The relationship between the Crown and te Kōhanga Reo national trust and kōhanga reo has deteriorated over the 2000 to 2011 period as a result of mismatch between government policy design with the aims and objectives of kōhanga reo (Preface).
This is my last post for 2012 and so I end the year off by supporting Te Kohanga Reo (TKR) and wish them well and greater success in the New Year, 2013.
For me, Te Kohanga Reo provides a critical learning environment for preschool children to begin their educational journey immersed in the Māori language and cultural philosophy. It provides that vital first step towards this realization in order to maintain a connection to their ancient, present and future identity simultaneously contributing to the maintenance of te reo Māori and principalities underpinning Māori culture.
If we are serious about te reo Māori and culture and their practical use in society, then it is important that TKR continues to thrive and provide a tirohanga Maori teaching and learning environment at the same time embracing other knowledge and modern technologies to which our children are quickly becoming accustomed. TKR must not be allowed to fall away into oblivion if we are to avoid the lamentation of our language and culture in the future. It must not become another statistics of failure that seems to be prevalent against things Māori as reflected in the quote above.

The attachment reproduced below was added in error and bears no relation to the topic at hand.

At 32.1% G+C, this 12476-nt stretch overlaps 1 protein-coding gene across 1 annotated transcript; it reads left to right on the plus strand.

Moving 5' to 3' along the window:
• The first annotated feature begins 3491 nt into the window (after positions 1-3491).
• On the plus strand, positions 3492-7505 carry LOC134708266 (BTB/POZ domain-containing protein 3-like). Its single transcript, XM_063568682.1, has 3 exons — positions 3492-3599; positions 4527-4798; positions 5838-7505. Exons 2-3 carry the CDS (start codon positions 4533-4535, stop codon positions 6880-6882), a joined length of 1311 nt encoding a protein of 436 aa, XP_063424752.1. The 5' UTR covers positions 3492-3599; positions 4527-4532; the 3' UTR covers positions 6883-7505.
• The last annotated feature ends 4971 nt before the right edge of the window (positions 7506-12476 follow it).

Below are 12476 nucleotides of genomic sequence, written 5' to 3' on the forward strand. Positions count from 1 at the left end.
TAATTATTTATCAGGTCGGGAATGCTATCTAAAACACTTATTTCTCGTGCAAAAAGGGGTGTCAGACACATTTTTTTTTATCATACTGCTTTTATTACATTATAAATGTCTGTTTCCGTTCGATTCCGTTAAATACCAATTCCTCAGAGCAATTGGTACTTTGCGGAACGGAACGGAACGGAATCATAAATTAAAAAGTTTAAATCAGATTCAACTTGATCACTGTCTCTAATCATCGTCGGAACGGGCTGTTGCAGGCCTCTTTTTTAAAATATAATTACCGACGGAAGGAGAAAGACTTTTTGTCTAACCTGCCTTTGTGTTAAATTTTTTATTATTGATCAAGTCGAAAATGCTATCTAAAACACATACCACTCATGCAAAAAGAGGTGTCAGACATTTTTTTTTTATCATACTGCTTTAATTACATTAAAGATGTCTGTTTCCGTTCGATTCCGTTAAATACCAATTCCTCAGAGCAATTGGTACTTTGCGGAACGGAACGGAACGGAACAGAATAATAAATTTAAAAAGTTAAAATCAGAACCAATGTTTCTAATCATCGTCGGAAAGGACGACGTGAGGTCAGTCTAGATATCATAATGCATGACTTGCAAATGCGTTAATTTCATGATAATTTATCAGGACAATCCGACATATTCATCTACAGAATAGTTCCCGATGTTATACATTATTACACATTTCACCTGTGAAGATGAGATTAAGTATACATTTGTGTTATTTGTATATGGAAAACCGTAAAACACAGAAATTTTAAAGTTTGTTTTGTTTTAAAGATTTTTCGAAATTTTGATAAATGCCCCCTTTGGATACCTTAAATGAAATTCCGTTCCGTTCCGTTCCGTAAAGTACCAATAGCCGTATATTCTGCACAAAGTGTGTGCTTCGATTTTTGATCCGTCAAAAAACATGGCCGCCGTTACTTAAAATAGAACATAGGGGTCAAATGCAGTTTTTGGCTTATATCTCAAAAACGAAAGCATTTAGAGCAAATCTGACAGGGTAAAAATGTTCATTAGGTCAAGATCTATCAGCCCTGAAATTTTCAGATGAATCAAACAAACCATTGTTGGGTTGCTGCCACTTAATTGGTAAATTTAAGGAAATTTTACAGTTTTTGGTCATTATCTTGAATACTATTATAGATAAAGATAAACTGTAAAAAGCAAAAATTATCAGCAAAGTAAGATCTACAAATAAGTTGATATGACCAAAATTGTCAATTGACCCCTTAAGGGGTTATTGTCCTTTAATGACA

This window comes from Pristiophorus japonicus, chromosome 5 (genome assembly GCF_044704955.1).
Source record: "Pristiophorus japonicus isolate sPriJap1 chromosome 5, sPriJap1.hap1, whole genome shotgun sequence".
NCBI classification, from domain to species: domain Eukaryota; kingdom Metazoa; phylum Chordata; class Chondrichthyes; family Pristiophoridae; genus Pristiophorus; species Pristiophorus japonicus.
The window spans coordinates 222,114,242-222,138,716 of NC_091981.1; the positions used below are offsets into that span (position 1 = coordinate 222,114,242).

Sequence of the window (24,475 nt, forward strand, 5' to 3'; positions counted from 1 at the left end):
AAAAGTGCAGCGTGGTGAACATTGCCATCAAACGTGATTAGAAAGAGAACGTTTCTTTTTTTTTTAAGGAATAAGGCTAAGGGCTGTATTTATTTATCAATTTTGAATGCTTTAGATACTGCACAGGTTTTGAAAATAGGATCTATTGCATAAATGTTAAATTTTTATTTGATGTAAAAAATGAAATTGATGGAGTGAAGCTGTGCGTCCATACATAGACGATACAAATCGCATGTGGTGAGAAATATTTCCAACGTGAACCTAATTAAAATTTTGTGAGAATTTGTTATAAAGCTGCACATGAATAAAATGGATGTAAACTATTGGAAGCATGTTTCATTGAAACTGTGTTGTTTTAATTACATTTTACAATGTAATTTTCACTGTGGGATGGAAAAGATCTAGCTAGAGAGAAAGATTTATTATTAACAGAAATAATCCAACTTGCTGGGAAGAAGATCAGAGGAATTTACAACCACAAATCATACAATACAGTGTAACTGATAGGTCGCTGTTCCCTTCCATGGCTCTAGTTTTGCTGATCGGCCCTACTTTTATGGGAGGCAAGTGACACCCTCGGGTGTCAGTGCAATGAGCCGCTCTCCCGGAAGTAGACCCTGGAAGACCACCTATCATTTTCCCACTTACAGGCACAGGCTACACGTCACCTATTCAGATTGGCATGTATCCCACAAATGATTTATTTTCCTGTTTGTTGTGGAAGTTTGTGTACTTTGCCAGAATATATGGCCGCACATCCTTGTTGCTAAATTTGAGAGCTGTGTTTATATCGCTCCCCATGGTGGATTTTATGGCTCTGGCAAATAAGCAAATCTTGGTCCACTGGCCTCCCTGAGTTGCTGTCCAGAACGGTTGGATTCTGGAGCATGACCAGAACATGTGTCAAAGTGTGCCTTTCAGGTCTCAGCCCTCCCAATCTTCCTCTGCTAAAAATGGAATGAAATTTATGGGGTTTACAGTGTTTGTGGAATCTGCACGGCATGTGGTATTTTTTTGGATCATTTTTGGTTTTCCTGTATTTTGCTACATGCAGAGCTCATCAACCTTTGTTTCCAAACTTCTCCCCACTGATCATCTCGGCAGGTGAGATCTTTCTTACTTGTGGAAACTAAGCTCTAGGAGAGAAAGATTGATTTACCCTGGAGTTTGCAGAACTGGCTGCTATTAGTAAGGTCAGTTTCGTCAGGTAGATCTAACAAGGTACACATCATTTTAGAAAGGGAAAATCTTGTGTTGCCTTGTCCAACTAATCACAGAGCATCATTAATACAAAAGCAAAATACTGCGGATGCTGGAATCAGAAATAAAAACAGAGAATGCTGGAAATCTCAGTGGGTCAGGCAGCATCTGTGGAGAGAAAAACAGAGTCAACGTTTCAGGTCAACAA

Mismatched government policies in direct conflict with TKR objectives over an eleven year period that has resulted in its decline and not its increase seems unfathomable and is unacceptable. The sheer amount of time wasted here could have been used in a more productive manner and we would, therefore, be reading more positive reviews about TKR than the one in the quote at this current time. Nā wai i hē kātahi ka hē kē atu must not continue in 2013. There is much work to do considering all sides of the argument that are brought to the table in order to achieve successful and positive outcomes. And a lot of work has occurred, but it seems with little result considering that debates over certain matters have led to a hikoi by the TKR and supporters. An indication that there has been and continues to be a breakdown of communication and enforcement of law by the powers to be.
If I could, however, offer any advice (with no intention of being offensive or seeming somewhat contradicting), Sir Apirana Ngata was a stalwart advocate in maintaining the integrity of the treasures of the ancestors (i.e. knowledge and beliefs) but also gave counsel to consider and apply Western knowledge and ideas (tōu ringa ki te rākau a te Pākehā…). If, the latter, therefore, can enhance and contribute in a positive manner to the success of TKR without being intrusive or forceful in any way on its traditional values and stance, then that can be a good thing, it must be a good. Taking these things into account, two key points emerge 1) the safety and well-being of the children for whom these services exist and 2) the growth of te reo Māori and culture ,which both hang in the balance. I hope better outcomes will prevail in 2013. Nga mihi.
Thank you to all those who have subscribed to this site and for your comments (you know who you are). It is much appreciated, but most importantly you contribute to the greater knowledge of the Māori culture and language. Watch for more posts in 2013 and feel free to comment.
click on ‘reports’ link below to see other reports about te reo Maori and culture.